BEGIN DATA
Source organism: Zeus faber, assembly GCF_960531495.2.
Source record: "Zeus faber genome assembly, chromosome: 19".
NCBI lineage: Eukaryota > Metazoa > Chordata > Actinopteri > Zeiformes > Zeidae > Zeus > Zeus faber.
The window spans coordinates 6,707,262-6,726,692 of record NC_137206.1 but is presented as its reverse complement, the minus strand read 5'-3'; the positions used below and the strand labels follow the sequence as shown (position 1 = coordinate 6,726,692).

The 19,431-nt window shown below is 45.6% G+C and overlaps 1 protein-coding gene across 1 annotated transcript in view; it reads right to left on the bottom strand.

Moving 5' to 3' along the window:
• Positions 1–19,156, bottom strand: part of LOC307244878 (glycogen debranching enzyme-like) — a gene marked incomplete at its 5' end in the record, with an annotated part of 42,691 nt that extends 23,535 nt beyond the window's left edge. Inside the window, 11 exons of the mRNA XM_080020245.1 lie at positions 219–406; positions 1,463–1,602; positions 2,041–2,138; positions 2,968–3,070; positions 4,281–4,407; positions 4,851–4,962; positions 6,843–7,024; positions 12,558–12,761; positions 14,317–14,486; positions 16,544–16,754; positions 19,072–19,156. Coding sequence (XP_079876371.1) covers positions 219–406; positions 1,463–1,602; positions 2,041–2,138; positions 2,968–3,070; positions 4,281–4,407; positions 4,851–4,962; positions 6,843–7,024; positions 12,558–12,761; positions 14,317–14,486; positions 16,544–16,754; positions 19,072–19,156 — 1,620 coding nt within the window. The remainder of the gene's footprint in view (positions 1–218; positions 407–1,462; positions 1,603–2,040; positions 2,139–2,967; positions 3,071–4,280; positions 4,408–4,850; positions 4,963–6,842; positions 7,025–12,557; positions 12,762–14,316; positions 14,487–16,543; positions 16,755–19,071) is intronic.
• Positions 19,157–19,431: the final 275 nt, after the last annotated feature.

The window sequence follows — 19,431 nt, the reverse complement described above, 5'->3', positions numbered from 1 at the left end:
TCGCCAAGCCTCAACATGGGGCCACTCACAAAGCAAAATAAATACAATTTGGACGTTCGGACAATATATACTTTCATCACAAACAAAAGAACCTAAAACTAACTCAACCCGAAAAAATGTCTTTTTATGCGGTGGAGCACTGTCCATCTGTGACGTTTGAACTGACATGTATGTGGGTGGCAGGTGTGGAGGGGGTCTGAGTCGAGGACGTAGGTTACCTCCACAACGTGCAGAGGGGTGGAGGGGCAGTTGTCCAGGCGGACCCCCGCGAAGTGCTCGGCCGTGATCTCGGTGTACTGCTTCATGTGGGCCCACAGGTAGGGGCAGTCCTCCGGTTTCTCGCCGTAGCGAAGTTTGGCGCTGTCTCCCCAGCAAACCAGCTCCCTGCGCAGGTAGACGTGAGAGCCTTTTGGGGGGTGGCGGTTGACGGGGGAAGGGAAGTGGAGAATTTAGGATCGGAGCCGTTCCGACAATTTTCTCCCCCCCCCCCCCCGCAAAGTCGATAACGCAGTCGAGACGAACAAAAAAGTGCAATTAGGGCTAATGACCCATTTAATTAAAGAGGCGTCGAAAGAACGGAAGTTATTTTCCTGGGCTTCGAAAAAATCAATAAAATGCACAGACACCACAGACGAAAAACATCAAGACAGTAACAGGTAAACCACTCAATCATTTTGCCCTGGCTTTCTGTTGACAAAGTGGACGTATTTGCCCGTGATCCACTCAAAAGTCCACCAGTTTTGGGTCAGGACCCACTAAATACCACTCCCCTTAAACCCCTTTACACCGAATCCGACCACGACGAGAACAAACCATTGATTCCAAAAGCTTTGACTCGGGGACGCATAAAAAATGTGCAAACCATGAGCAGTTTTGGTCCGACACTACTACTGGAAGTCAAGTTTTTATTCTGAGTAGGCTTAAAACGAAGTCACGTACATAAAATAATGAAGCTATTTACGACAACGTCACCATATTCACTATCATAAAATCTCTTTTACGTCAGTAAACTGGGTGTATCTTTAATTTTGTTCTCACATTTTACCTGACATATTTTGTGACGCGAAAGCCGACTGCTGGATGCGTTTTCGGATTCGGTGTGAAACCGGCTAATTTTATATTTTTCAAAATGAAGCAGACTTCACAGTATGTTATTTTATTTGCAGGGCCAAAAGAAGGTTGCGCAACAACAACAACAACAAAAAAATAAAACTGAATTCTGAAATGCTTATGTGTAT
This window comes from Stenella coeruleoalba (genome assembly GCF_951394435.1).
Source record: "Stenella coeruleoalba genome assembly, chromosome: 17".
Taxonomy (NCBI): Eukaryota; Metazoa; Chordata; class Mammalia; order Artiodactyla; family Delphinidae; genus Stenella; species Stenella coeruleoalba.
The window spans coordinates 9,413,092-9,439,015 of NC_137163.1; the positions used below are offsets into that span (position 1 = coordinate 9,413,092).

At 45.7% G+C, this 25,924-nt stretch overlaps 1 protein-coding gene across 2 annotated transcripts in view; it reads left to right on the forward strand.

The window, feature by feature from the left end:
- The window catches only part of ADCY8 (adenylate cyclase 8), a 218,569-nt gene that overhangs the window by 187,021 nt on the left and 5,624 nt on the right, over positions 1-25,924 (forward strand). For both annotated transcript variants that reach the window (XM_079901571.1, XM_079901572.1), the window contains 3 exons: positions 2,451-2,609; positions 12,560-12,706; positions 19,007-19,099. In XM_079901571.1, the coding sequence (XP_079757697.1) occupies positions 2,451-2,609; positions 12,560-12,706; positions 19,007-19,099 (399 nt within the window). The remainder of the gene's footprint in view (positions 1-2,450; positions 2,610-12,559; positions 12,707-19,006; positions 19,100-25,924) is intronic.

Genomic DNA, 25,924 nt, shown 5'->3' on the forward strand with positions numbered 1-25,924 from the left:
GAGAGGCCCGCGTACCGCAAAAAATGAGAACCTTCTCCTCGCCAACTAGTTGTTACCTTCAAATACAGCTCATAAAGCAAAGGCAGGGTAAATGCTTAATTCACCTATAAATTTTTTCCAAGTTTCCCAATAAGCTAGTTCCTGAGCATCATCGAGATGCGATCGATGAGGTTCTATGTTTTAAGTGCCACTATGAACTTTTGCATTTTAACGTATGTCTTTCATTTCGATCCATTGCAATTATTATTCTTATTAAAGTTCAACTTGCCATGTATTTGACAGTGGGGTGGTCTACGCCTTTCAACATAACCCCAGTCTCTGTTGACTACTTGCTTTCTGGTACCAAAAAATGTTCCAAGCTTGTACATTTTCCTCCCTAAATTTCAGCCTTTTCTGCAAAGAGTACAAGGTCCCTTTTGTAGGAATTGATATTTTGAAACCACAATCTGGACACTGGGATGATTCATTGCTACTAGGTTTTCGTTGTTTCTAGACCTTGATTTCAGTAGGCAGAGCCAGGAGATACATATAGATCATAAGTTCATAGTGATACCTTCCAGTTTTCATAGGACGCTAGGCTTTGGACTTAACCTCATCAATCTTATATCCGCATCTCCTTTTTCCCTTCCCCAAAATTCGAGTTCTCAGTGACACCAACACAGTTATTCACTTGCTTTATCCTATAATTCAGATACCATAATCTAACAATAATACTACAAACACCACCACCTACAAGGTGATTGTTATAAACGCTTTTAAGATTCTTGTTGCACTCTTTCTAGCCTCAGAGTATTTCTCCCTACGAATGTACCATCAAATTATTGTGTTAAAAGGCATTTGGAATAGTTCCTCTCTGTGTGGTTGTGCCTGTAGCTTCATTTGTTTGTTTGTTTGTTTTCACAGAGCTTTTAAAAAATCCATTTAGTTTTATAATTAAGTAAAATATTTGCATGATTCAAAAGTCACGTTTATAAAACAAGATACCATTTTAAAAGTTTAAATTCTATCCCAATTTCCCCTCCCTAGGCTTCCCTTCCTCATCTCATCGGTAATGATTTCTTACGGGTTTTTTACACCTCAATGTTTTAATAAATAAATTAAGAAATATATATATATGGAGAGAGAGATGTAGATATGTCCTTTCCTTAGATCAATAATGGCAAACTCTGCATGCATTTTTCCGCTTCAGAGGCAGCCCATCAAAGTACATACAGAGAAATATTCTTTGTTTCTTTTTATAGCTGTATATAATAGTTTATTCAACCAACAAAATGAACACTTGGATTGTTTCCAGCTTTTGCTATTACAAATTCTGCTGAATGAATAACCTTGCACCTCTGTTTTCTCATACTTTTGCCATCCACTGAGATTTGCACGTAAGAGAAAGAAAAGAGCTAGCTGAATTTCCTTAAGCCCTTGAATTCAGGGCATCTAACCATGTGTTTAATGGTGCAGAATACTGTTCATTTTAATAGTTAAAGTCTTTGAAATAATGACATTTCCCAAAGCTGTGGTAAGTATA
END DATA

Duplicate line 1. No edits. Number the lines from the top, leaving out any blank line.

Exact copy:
Source organism: Zeus faber, assembly GCF_960531495.2.